Gaal Yahas

NAME

Class::Rebless - Rebase deep data structures

SYNOPSIS

  use Class::Rebless;

  my $beat = bless({
    one => bless({
      hey => 'ho',
    }, 'AOne'),
    two => bless({
      list => [
        bless({ three => 3 }, 'AThree'),
        bless({ four  => 4 }, 'AFour'),
        5,
        "this is just noise",
      ],
    }, 'ATwo'),
    six => {
      seven => bless({ __VALUE__ => 7}, 'ASeven'),
      eight => bless({ __VALUE__ => 8}, 'AnEight'),
    },
  }, 'AOne');

  Class::Rebless->rebase($beat, 'And');

  # $beat now contains objects of type
  # And::AOne, And::ATwo .. And::AnEight!

  Class::Rebless->rebless($beat, 'Beatless');

  # All (blessed) objects in $beat now belong to package
  # Beatless.

DESCRIPTION

Class::Rebless takes a Perl data structure and recurses through its hierarchy, reblessing objects that it finds along the way into new namespaces. This is typically useful when your object belongs to a package that is too close to the main namespace for your tastes, and you want to rebless everything down to your project's base namespace.

Class::Rebless walks scalar, array, and hash references. It uses Scalar::Util::reftype to discover how to walk blessed objects of any type.

METHODS

Class::Rebless defines only class methods. There is no instance constructor, and when calling these methods you should take care not to call them in function form by mistake; that would not do at all.

Reblessing Methods

All these methods take arguments like this:

    Class::Rebless->method($root, $namespace, \%opts);

The $root object is the place where the visitor begins to crawl the structure for things to rebless.

The $namespace is used differently by different methods, generally as the class name or partial class name into which to rebless objects. Some reblessing methods may ignore it entirely.

The \%opts hashref is a container for the rest of the options. They are:

    editor  - the coderef used to rebless;  It is called for each object
              with the object and $namespace as its argument.  This option
              is set by default by the "rebless" and "rebase" methods, and
              is in fact all they do.

    revisit - If true, the visitor will descend into references it has seen
              before.  By default, it is false, and once a reference has
              been visited once, it will not be visited again.

rebless

    Class::Rebless->rebless($myobj, "New::Namespace");

Finds all blessed objects refered to by $myobj and reblesses them into New::Namespace. This completely overrides whatever blessing they had before.

rebase

    Class::Rebless->rebase($myobj, "New::Namespace::Root");

Finds all blessed objects refered to by $myobj and reblesses them into new namespaces relative to New::Namespace::Root. This overrides whatever blessing they had before, but unlike rebless, it preseves something of the original name. So if you had an object blessed into "MyClass", it will now be blessed into "New::Namespace::Root::MyClass".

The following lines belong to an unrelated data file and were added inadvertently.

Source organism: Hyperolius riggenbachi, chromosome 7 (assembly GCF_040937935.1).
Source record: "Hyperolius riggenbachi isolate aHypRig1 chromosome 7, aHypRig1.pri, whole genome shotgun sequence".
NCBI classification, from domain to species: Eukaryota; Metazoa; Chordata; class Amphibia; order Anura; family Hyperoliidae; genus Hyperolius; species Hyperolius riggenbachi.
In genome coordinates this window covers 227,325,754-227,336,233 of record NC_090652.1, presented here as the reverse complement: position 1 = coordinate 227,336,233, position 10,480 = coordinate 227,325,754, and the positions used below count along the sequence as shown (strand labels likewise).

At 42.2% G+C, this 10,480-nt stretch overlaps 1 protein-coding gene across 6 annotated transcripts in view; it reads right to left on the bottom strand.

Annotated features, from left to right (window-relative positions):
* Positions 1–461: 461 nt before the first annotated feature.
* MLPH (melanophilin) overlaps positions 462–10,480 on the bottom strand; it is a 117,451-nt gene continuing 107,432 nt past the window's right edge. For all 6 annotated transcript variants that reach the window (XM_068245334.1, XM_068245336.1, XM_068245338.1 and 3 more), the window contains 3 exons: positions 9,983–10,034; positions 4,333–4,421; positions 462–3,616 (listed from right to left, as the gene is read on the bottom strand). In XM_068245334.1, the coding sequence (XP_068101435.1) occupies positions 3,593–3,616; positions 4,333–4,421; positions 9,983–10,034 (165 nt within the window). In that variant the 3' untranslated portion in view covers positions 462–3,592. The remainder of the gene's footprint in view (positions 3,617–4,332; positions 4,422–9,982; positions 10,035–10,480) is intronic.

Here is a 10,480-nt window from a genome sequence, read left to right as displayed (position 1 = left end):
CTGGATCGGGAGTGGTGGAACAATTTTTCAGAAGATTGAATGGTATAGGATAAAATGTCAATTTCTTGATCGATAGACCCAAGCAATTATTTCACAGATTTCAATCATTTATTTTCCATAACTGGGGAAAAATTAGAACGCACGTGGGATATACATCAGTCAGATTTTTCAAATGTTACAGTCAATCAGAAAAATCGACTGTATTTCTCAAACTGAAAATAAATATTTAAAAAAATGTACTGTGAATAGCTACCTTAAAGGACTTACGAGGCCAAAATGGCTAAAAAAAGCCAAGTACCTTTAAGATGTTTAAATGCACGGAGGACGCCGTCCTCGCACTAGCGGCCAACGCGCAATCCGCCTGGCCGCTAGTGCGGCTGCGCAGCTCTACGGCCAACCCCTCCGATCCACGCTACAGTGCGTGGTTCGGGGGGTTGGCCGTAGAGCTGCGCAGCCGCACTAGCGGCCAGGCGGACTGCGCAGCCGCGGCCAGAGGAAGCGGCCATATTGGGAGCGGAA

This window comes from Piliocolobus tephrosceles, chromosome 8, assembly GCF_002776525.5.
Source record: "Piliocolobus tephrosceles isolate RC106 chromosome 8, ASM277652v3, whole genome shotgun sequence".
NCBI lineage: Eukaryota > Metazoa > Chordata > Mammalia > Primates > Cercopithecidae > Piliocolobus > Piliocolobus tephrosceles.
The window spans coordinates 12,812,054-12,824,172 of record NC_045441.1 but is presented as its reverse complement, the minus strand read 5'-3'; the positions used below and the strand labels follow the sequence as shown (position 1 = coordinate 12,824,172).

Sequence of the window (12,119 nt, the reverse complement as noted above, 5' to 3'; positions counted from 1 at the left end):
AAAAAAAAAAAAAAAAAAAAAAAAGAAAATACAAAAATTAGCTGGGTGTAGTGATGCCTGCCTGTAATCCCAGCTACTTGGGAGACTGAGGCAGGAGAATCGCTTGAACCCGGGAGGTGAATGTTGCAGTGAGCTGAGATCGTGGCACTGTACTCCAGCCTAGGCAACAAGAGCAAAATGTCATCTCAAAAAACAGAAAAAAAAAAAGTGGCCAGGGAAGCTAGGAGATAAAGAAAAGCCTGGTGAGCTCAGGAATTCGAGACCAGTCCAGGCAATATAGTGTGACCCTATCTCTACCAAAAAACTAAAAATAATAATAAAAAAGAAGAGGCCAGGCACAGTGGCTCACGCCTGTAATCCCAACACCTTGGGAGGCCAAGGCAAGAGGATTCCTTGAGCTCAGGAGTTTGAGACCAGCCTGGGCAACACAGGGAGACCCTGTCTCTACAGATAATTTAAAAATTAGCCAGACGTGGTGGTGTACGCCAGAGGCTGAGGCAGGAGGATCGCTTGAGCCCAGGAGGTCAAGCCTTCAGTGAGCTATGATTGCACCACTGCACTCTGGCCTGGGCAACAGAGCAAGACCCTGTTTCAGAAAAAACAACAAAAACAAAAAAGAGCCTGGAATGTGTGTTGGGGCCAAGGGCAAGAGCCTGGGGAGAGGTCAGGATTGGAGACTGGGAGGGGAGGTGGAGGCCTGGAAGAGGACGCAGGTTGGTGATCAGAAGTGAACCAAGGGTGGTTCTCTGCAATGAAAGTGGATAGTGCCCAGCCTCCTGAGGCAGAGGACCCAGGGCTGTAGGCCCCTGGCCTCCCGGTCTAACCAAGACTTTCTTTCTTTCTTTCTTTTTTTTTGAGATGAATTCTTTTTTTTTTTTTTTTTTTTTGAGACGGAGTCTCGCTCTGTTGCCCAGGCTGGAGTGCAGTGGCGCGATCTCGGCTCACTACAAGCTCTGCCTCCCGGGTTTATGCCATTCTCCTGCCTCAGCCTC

custom

    Class::Rebless->custom($myobj, "MyName", { editor => \&my_editor });

Per each visited object referenced in $myobj, calls my_editor() on it. The editor routine is passed the current object in the recursion and the wanted namespace ("MyName" in the code above). This lets you to do anything you like with each object, but is (at least nominally) intended to allow filtering out objects you don't want to rebless. 3rd party objetcs, for example:

    my $fh      = IO::File->new("data") or die "open:$!";
    my $frobber = Frotz->new({ source => $fh });
    Class::Rebless->custom($frobber, "SuperFrotz", { editor => \&noio });

    sub noio {
        my($obj, $namespace) = @_;
        return if ref($obj) =~ /^IO::/;

        bless $obj, $namespace . '::' . ref $obj;
    }

(A more realistic example might actually use an inclusion filter, not an inclusion filter.)

prune

    Class::Rebless->prune("__PRUNE__");
    Class::Rebless->custom($myobj, "MyName", { editor => \&pruning_editor });

When pruning is turned on, a custom reblesser has the opportunity to prune (skip) subtrees in the recursion of $myobj. All it needs to do to signal this is to return the string set in advance with the prune method.

This feature is useful, like custom, for when you don't want to mess with members belonging to 3rd party classes that your object might be holding. Using the noio example above, the "return" can be changed to "return '__PRUNE__'". Anything the IO object refers to will not be visited by Class::Rebless.

CAVEATS

Reblessing a tied object may produce unexpected results.

AUTHOR

Gaal Yahas <gaal@forum2.org>

Gabor Szabo <szabgab@gmail.com> has contributed many tests. Thanks!

Ricardo Signes <rjbs@cpan.org> has contributed bugfixes. Thanks!

COPYRIGHT (The "MIT" License)

Copyright 2004-2011 Gaal Yahas.

Permission is hereby granted, free of charge, to any person obtaining a copy of this software and associated documentation files (the "Software"), to deal in the Software without restriction, including without limitation the rights to use, copy, modify, merge, publish, distribute, sublicense, and/or sell copies of the Software, and to permit persons to whom the Software is furnished to do so, subject to the following conditions:

The above copyright notice and this permission notice shall be included in all copies or substantial portions of the Software.

THE SOFTWARE IS PROVIDED "AS IS", WITHOUT WARRANTY OF ANY KIND, EXPRESS OR IMPLIED, INCLUDING BUT NOT LIMITED TO THE WARRANTIES OF MERCHANTABILITY, FITNESS FOR A PARTICULAR PURPOSE AND NONINFRINGEMENT. IN NO EVENT SHALL THE AUTHORS OR COPYRIGHT HOLDERS BE LIABLE FOR ANY CLAIM, DAMAGES OR OTHER LIABILITY, WHETHER IN AN ACTION OF CONTRACT, TORT OR OTHERWISE, ARISING FROM, OUT OF OR IN CONNECTION WITH THE SOFTWARE OR THE USE OR OTHER DEALINGS IN THE SOFTWARE.




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